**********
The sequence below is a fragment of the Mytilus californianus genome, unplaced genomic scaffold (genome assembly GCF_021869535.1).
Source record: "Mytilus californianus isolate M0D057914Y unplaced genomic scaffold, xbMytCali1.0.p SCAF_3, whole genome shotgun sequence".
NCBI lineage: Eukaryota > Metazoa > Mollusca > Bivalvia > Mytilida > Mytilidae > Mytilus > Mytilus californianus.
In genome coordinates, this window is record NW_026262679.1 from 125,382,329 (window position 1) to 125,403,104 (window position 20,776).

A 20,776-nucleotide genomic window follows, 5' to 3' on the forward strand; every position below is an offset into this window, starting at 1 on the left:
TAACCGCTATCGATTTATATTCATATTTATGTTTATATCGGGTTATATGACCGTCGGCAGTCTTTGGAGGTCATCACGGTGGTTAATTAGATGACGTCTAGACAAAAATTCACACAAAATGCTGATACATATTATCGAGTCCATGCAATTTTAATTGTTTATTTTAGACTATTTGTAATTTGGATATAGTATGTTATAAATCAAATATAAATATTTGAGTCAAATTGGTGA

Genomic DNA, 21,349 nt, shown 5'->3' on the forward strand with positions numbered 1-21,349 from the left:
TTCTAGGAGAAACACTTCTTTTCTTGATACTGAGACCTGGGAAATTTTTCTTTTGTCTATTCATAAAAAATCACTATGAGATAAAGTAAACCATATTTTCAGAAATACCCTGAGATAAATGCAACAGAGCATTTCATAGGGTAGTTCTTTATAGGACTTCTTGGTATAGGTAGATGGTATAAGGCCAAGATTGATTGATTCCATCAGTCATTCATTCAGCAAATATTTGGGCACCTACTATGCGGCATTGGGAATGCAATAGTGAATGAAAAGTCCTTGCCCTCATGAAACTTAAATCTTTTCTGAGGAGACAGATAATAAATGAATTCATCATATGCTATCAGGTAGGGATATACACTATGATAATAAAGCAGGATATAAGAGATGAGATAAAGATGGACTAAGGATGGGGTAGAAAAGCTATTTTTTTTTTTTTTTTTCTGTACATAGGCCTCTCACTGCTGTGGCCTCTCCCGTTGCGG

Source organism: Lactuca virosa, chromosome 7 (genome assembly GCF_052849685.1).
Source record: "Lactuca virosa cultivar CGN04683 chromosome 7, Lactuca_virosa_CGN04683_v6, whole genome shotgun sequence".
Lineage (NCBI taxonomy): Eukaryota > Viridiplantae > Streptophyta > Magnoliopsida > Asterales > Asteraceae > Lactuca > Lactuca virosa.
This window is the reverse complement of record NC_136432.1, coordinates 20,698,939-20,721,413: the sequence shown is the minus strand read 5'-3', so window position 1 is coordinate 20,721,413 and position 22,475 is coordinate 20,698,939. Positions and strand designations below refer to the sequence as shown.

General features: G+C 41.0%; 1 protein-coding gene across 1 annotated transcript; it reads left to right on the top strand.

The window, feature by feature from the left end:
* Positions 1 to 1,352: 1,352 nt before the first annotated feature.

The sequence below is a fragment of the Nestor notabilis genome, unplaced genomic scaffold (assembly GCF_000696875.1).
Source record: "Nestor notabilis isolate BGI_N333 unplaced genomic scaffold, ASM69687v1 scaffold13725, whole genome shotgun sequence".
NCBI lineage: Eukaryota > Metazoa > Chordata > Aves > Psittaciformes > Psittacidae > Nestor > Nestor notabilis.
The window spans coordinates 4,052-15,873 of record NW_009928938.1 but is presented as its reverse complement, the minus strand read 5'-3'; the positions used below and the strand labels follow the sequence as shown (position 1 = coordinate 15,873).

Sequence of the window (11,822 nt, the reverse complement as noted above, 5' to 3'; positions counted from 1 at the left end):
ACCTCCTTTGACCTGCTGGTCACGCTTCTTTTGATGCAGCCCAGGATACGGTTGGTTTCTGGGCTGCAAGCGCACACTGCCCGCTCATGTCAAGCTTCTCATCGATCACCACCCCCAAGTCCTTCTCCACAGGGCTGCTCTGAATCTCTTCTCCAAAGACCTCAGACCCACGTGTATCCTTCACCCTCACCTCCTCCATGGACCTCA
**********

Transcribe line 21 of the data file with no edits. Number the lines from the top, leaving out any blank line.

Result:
ACCTCCTTTGACCTGCTGGTCACGCTTCTTTTGATGCAGCCCAGGATACGGTTGGTTTCTGGGCTGCAAGCGCACACTGCCCGCTCATGTCAAGCTTCTCATCGATCACCACCCCCAAGTCCTTCTCCACAGGGCTGCTCTGAATCTCTTCTCCAAAGACCTCAGACCCACGTGTATCCTTCACCCTCACCTCCTCCATGGACCTCA